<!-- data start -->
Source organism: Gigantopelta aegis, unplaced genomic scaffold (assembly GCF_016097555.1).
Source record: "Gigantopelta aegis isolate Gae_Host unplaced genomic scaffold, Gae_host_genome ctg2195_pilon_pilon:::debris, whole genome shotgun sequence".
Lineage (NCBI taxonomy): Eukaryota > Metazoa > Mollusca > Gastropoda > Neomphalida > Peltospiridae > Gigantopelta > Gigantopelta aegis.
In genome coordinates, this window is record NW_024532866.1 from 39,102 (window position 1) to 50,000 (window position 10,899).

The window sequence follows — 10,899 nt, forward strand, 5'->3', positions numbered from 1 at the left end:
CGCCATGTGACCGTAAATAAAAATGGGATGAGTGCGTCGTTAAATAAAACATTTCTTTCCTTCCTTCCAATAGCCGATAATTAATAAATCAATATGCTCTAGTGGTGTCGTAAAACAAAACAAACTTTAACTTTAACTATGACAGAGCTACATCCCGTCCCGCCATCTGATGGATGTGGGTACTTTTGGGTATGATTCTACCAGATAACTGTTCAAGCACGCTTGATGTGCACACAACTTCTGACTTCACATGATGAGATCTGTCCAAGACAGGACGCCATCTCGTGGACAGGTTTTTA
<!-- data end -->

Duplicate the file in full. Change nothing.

Source organism: Gigantopelta aegis, unplaced genomic scaffold (assembly GCF_016097555.1).
Source record: "Gigantopelta aegis isolate Gae_Host unplaced genomic scaffold, Gae_host_genome ctg2195_pilon_pilon:::debris, whole genome shotgun sequence".
Lineage (NCBI taxonomy): Eukaryota > Metazoa > Mollusca > Gastropoda > Neomphalida > Peltospiridae > Gigantopelta > Gigantopelta aegis.
In genome coordinates, this window is record NW_024532866.1 from 39,102 (window position 1) to 50,000 (window position 10,899).

The window sequence follows — 10,899 nt, forward strand, 5'->3', positions numbered from 1 at the left end:
CGCCATGTGACCGTAAATAAAAATGGGATGAGTGCGTCGTTAAATAAAACATTTCTTTCCTTCCTTCCAATAGCCGATAATTAATAAATCAATATGCTCTAGTGGTGTCGTAAAACAAAACAAACTTTAACTTTAACTATGACAGAGCTACATCCCGTCCCGCCATCTGATGGATGTGGGTACTTTTGGGTATGATTCTACCAGATAACTGTTCAAGCACGCTTGATGTGCACACAACTTCTGACTTCACATGATGAGATCTGTCCAAGACAGGACGCCATCTCGTGGACAGGTTTTTA